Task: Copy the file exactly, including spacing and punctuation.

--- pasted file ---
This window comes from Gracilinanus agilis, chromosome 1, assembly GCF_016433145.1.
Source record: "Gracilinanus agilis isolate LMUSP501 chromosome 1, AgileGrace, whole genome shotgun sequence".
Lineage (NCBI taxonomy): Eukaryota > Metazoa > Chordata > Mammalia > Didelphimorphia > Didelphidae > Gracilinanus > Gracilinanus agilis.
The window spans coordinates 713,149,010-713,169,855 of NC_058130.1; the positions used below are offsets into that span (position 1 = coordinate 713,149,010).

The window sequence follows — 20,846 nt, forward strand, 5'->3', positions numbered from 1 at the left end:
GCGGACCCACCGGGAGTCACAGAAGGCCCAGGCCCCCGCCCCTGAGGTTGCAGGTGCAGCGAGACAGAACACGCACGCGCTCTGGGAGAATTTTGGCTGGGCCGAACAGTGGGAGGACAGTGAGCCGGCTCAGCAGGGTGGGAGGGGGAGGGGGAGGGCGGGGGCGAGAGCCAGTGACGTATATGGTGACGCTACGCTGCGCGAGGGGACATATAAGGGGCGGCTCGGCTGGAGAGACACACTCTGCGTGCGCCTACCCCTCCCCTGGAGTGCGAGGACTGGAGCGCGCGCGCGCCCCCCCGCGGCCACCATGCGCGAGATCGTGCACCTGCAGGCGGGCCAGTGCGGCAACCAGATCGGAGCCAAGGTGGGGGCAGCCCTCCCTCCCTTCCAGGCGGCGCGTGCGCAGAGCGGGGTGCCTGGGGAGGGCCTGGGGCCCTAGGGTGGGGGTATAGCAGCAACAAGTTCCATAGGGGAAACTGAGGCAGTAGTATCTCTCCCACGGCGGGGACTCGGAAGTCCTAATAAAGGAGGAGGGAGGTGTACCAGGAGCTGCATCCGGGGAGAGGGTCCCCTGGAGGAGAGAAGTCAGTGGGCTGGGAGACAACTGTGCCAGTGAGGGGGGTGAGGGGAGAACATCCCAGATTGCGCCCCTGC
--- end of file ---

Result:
This window comes from Gracilinanus agilis, chromosome 1, assembly GCF_016433145.1.
Source record: "Gracilinanus agilis isolate LMUSP501 chromosome 1, AgileGrace, whole genome shotgun sequence".
Lineage (NCBI taxonomy): Eukaryota > Metazoa > Chordata > Mammalia > Didelphimorphia > Didelphidae > Gracilinanus > Gracilinanus agilis.
The window spans coordinates 713,149,010-713,169,855 of NC_058130.1; the positions used below are offsets into that span (position 1 = coordinate 713,149,010).

The window sequence follows — 20,846 nt, forward strand, 5'->3', positions numbered from 1 at the left end:
GCGGACCCACCGGGAGTCACAGAAGGCCCAGGCCCCCGCCCCTGAGGTTGCAGGTGCAGCGAGACAGAACACGCACGCGCTCTGGGAGAATTTTGGCTGGGCCGAACAGTGGGAGGACAGTGAGCCGGCTCAGCAGGGTGGGAGGGGGAGGGGGAGGGCGGGGGCGAGAGCCAGTGACGTATATGGTGACGCTACGCTGCGCGAGGGGACATATAAGGGGCGGCTCGGCTGGAGAGACACACTCTGCGTGCGCCTACCCCTCCCCTGGAGTGCGAGGACTGGAGCGCGCGCGCGCCCCCCCGCGGCCACCATGCGCGAGATCGTGCACCTGCAGGCGGGCCAGTGCGGCAACCAGATCGGAGCCAAGGTGGGGGCAGCCCTCCCTCCCTTCCAGGCGGCGCGTGCGCAGAGCGGGGTGCCTGGGGAGGGCCTGGGGCCCTAGGGTGGGGGTATAGCAGCAACAAGTTCCATAGGGGAAACTGAGGCAGTAGTATCTCTCCCACGGCGGGGACTCGGAAGTCCTAATAAAGGAGGAGGGAGGTGTACCAGGAGCTGCATCCGGGGAGAGGGTCCCCTGGAGGAGAGAAGTCAGTGGGCTGGGAGACAACTGTGCCAGTGAGGGGGGTGAGGGGAGAACATCCCAGATTGCGCCCCTGC